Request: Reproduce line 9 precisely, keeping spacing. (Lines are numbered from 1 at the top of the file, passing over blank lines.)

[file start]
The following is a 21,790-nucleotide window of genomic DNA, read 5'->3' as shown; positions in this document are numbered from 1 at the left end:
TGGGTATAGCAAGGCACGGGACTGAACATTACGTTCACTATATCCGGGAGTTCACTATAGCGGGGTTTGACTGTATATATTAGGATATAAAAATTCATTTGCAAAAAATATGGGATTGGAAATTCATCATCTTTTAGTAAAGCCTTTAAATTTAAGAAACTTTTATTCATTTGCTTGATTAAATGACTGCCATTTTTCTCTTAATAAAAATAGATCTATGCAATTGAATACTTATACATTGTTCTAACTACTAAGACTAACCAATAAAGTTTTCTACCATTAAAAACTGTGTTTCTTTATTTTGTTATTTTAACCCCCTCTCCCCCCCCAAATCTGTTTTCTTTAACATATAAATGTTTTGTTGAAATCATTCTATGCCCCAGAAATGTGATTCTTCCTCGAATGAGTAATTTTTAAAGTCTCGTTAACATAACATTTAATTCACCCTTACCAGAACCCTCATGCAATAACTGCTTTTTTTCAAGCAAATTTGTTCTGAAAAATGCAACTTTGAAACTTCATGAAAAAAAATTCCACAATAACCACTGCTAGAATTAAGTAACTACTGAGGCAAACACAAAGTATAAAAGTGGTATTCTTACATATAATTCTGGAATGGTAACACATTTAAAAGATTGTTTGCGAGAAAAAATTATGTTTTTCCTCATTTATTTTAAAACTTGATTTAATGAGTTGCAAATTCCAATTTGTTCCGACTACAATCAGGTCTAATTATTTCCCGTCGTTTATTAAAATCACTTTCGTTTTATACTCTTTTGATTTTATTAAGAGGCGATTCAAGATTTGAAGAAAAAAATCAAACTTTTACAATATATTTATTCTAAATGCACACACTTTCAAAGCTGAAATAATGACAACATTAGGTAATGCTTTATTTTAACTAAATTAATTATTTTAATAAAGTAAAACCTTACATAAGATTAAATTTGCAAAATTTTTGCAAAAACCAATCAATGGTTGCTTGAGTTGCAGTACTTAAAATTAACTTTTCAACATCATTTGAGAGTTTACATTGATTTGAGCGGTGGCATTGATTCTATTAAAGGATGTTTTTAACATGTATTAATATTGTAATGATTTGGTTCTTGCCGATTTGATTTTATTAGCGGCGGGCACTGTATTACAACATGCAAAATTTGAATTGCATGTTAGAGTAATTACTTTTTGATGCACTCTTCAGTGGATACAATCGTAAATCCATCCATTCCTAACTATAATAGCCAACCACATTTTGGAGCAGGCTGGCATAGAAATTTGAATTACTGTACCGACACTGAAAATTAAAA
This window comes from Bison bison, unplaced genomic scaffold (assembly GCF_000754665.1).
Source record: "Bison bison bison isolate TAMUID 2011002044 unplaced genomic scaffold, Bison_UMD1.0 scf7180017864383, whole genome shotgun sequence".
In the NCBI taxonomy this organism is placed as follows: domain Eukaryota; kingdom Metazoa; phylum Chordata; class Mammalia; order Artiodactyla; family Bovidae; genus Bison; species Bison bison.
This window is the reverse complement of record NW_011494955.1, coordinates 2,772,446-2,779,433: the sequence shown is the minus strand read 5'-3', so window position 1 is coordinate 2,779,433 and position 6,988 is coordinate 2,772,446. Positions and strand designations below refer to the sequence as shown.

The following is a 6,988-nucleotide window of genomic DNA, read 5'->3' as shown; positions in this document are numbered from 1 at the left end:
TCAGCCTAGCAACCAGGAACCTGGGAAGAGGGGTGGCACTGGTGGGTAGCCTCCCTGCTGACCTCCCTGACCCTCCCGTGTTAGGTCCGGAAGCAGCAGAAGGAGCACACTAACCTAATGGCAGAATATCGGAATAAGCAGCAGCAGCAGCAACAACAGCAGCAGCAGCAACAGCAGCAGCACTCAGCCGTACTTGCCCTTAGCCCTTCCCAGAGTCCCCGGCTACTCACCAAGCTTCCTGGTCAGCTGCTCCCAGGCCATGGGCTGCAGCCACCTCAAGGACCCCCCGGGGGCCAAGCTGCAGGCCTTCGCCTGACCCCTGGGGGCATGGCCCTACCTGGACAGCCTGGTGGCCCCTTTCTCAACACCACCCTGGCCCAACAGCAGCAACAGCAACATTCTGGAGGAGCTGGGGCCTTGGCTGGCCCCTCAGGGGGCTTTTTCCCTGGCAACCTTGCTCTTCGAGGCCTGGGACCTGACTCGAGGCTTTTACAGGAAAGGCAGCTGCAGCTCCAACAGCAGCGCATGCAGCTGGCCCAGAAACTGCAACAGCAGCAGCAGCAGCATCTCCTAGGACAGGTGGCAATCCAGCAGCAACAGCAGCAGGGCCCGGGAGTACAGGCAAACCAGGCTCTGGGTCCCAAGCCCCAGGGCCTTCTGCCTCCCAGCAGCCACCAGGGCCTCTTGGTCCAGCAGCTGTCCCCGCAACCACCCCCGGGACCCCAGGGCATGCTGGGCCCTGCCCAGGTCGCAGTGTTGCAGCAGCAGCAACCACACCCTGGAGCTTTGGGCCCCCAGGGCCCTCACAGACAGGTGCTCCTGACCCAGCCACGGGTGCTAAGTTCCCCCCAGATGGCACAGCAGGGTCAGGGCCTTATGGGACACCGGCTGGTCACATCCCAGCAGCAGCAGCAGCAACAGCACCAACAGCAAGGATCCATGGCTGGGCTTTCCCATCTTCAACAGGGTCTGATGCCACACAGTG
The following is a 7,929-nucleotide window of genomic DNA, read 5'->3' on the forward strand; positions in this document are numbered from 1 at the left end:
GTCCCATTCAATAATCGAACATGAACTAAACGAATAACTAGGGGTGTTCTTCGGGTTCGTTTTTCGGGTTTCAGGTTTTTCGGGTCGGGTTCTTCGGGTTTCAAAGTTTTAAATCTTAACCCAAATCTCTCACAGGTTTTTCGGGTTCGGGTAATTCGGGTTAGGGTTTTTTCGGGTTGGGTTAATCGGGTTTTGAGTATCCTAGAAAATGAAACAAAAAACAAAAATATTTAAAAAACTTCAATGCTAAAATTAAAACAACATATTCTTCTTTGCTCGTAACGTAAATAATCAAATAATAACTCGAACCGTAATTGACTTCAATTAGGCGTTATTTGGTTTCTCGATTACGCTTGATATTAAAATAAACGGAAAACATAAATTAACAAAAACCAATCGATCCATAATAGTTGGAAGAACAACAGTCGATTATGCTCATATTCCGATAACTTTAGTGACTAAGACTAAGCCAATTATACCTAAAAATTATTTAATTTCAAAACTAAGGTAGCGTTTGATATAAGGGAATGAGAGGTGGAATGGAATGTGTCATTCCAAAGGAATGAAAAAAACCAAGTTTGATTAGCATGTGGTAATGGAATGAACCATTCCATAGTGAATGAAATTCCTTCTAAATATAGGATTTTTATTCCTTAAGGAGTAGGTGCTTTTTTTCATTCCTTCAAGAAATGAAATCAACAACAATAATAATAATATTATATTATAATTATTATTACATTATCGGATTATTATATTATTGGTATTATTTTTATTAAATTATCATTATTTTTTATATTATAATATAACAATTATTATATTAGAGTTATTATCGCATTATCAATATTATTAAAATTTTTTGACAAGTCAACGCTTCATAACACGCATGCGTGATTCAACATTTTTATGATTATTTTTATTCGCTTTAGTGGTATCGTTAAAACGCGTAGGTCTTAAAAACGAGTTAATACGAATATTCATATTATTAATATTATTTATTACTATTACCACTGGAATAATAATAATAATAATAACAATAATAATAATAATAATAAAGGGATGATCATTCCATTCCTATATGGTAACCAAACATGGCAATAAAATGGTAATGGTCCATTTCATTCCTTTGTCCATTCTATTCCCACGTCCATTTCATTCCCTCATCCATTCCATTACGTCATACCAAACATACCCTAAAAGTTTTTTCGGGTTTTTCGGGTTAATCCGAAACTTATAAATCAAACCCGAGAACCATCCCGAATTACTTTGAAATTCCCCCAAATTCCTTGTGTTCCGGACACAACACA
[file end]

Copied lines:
The following is a 7,929-nucleotide window of genomic DNA, read 5'->3' on the forward strand; positions in this document are numbered from 1 at the left end: